My custard had some clumps in it (yuck) so I ran it through a fine sieve. Resulted in an incredibly smooth and delicious custard!

Allow this to cool on your countertop while you bake the layers. Make sure you cover the custard in plastic wrap – the plastic wrap should touch the custard so you don’t get that weird gross skin on it. I cooled this in a 13×9 pan since the more shallow the dish, the faster it will cool.

Step 3: Bake your layers.

Heat your oven to 400F with the rack in the middle.

On a baking sheet, roll out 1/2 of 1 dough ball, about 12.5 inches in size. Feel free to flour as needed to prevent sticking. Prick with a fork all over to prevent uneven rising – seriously – more than you think you need!

The original recipe states these need 7 minutes in the oven, mine needed closer to 11. You’ll keep a close eye on these and once they turn a pretty light golden brown, they’re done. Repeat until you’ve gone through all your layers.

Take the bottom of an 11 inch springform pan (or plate) and cut around the layers so they are all even. Save the scraps and crumble them in bowl. This is your decoration.

Cool your layers completely before assembling.

Step 4: assemble!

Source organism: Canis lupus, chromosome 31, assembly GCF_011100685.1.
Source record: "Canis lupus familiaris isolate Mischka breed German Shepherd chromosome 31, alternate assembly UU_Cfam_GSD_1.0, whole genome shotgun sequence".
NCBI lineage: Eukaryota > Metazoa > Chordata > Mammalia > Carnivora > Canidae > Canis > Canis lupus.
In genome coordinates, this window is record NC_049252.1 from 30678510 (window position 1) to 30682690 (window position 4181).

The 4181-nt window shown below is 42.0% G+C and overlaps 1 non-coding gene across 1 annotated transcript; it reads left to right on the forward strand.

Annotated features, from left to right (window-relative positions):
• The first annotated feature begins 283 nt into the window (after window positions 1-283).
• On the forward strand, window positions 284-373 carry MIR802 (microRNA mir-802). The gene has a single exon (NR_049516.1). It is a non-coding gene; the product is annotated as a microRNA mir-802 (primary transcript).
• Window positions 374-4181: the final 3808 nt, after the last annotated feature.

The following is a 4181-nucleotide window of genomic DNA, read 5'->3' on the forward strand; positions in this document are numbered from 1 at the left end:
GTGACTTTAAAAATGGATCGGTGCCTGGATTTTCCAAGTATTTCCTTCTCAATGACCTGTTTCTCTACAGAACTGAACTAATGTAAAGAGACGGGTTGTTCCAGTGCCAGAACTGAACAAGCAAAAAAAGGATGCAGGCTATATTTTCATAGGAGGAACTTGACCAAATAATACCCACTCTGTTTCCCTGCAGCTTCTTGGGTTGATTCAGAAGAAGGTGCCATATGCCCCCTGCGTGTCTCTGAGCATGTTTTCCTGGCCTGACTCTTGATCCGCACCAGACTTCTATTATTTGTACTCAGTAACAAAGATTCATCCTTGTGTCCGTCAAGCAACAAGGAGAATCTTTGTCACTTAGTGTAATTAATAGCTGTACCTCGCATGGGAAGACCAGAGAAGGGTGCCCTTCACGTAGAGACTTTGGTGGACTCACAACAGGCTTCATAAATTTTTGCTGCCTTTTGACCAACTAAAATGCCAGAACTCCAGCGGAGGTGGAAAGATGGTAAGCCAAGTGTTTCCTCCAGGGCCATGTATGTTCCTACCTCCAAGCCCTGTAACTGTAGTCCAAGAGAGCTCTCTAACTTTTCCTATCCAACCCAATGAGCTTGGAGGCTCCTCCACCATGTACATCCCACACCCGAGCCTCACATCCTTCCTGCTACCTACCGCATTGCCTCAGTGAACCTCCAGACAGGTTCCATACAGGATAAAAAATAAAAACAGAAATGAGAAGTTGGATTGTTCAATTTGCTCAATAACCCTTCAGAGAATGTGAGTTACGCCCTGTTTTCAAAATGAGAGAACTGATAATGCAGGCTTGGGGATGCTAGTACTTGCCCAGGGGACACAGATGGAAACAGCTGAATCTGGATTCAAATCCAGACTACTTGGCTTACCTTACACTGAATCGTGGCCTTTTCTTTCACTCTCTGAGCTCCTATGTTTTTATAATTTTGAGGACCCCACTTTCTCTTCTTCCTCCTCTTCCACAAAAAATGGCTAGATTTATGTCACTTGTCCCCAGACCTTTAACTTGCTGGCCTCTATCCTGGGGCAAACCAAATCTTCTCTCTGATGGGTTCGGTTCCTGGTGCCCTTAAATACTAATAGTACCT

Get a plate or decorative stand for your cake. Add a big spoonful of custard to the bottom so your bottom puff pastry layer will stick.

It helps to have a springform ring around your cake as you work but this is not necessary.

In between your layers add as much custard as you can. You will make a mess. I promise the layers will soak in the custard over time. I made the mistake of not adding enough and had lots of leftover custard. This is okay – you can drizzle it over the top or straight spoon it into your face.

Once you’ve got custard and layers, let this hang out in the fridge for 30 minutes to firm up. Then take it back out and custard the outside of the cake. You want that crumbled up puff pastry to completely cover the cake. This will keep the custard from forming that weird layer and will keep all the moisture in the cake.

Let this hang out in the fridge for 12 hours (overnight). I will be transparent and say I did not do this. I’m a terrible influence. I waited about 6 hours and dove in.